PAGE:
At the Internet Society’s Student Pizza Night during IETF 96, I asked several students from Europe, Asia, and North America how they would respond to the same question:
How do we make young Internet users more secure?
Every student I asked said that security for young Internet users is a problem. The majority thought that both poor security practices and a general ignorance of the risks contribute to the problem. Pokémon Go was used as an example. Millions of younger users may be playing games without considering the security and privacy implications they may have. In this specific case, the developer, Niantic, gathers data from its users and may give it to third parties. Although it has since been removed in a patch, the Pokémon Go app also demanded full access to some users’ Google accounts.
While a few students supported better education about security for young users, most argued for a technical solution. They suggested that strong end-to-end encryption should be automatic on apps and services. By taking away the effort or knowledge needed to use security tools, most students thought that a greater number of young people would be better protected. This is particularly important for the youngest of users who may not yet know how to put good security practices in place.
Some students felt that improved education would help young people learn security and privacy skills. Many others disagreed. They said that few young people will apply difficult to use security tools, regardless of education. Indifference was also cited as a problem. This reminded me of a friend who said, only half-jokingly, that “in exchange for Pokémon? Niantic can read all my emails and my google searches if they want.”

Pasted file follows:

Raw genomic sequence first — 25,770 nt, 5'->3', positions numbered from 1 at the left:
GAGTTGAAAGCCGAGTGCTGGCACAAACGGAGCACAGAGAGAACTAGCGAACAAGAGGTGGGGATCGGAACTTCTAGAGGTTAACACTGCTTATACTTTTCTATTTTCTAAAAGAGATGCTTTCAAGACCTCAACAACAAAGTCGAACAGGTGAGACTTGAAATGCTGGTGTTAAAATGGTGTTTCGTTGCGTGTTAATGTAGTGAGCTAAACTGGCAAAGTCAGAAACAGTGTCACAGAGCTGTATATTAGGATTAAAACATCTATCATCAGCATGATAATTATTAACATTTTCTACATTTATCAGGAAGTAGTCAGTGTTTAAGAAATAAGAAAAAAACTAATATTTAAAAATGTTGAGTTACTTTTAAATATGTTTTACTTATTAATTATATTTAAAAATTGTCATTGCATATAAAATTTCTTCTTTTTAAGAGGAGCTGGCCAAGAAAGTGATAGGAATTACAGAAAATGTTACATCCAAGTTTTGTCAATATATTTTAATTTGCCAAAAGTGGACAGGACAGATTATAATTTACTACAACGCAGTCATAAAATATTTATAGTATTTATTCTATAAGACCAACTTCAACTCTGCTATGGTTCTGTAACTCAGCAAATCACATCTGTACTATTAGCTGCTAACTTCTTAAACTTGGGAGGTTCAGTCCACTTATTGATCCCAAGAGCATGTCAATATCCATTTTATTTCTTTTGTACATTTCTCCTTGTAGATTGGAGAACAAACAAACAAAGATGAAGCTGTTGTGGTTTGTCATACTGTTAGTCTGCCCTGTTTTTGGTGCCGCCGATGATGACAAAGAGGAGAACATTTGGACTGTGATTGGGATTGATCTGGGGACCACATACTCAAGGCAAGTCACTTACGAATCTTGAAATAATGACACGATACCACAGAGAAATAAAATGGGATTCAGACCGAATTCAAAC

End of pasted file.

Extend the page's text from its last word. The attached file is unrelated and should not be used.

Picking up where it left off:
While I agree that technical solutions can help reduce the problem, I do not believe they are the only solution. It is important that we give people better tools to protect themselves and that they are automatically or easily implemented. There are some attacks, like phishing or social engineering, that may be difficult to address with technology. Education and awareness campaigns, particularly those developed with input from young people, are important for equipping youth with the knowledge and skills necessary to defend against these attacks.
Although the students I spoke with focused on either technical or educational solutions, there are many more ways to help young users be more secure online. It is important that youth think about their security online, talk about it with their friends, and are actively involved in creating new security solutions. 
In Pokémon Go, the closer you are to a Pokémon, the more likely you are to find and catch it. In life, the closer you are to a problem, the more likely you are to solve it.
Five Ways Young People Can Boost Their Online Security
1. Talk to your friends and family. How do they stay safe online?
2. Become active. Join the Youth Observatory – a group of young people around the world who are changing how we make Internet policy!
3. Check out your social media privacy settings and app permissions. Read US-CERT’s tips for Staying Safe on Social Networking Sites and Tripwire’s article on flashlight app permissions.
4. Learn about your online life! There are some great tutorials that can help like the Internet Society’s Digital Footprint.
5. Tell decision makers your voice counts when it comes to discussions around the future of the Net. Use the hashtag #dreamInternet and let people know your solutions for helping young people be more secure online.
 The Internet Society Fellowship to the Internet Engineering Task Force enables technology professionals, advanced IT students, and other qualified professionals from emerging and developing economies to attend IETF meetings.
Image credit: University Life 30 CC BY 2.0